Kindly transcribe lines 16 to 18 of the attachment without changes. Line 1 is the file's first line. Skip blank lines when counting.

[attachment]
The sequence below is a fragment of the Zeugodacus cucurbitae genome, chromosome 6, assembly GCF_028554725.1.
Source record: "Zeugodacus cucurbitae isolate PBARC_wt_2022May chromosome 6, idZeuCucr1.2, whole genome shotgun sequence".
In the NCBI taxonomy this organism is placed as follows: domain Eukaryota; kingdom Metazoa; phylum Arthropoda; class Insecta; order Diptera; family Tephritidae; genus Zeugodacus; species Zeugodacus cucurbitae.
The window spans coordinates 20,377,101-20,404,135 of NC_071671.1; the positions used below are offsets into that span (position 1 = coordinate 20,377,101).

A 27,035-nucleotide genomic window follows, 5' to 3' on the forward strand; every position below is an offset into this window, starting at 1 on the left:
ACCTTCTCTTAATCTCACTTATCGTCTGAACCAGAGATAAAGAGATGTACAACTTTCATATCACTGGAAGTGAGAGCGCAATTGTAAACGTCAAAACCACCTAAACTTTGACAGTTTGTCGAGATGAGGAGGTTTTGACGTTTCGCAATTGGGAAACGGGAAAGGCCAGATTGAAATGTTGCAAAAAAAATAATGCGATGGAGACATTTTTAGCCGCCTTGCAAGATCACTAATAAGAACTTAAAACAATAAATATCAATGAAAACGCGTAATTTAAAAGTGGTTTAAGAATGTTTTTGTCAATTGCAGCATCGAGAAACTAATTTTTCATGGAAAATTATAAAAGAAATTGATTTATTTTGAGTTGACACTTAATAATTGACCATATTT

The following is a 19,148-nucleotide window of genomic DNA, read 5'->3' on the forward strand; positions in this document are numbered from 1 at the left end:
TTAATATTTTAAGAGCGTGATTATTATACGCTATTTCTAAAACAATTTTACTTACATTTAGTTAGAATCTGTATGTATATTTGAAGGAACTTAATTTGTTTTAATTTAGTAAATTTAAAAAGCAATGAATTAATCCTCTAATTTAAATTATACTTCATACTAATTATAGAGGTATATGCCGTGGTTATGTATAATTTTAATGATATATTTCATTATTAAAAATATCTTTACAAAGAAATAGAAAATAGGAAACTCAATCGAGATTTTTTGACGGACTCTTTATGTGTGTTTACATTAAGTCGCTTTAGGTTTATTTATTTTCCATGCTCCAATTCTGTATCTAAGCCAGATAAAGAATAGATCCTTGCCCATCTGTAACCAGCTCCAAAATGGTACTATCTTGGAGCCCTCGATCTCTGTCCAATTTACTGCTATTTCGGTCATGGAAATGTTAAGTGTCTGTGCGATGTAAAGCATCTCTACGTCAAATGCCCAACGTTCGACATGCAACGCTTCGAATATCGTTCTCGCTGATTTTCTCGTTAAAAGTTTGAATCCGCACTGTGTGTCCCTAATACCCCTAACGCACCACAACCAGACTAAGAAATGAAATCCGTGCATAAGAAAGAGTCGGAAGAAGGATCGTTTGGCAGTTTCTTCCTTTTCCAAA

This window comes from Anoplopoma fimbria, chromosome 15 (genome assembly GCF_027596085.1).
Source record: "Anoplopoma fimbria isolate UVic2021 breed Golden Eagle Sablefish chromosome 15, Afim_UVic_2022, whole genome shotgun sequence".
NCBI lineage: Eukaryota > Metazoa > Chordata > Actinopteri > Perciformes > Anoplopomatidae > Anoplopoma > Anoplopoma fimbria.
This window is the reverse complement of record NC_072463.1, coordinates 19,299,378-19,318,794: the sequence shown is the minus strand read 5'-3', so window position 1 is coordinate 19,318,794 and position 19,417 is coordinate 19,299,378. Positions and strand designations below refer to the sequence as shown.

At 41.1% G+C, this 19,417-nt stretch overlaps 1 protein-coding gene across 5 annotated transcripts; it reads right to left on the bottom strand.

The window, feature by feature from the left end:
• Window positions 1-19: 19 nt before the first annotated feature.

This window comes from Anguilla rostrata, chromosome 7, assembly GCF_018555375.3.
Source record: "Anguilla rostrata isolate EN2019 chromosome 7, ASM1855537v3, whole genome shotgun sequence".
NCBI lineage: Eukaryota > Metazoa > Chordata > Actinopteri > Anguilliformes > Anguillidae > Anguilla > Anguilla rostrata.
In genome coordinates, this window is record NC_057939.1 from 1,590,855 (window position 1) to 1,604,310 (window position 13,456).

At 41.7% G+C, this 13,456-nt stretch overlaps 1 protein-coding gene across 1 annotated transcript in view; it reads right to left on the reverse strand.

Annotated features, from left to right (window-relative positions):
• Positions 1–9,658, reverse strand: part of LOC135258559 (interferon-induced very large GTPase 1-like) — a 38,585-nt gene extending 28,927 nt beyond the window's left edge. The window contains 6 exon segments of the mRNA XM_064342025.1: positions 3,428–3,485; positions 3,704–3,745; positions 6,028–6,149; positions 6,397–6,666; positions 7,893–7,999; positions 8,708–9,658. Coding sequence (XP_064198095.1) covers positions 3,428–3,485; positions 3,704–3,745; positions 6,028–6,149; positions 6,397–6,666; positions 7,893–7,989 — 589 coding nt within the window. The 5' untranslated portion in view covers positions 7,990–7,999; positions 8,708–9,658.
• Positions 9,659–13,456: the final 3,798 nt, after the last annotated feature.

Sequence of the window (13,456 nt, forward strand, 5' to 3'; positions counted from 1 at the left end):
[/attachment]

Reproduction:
This window comes from Anguilla rostrata, chromosome 7, assembly GCF_018555375.3.
Source record: "Anguilla rostrata isolate EN2019 chromosome 7, ASM1855537v3, whole genome shotgun sequence".
NCBI lineage: Eukaryota > Metazoa > Chordata > Actinopteri > Anguilliformes > Anguillidae > Anguilla > Anguilla rostrata.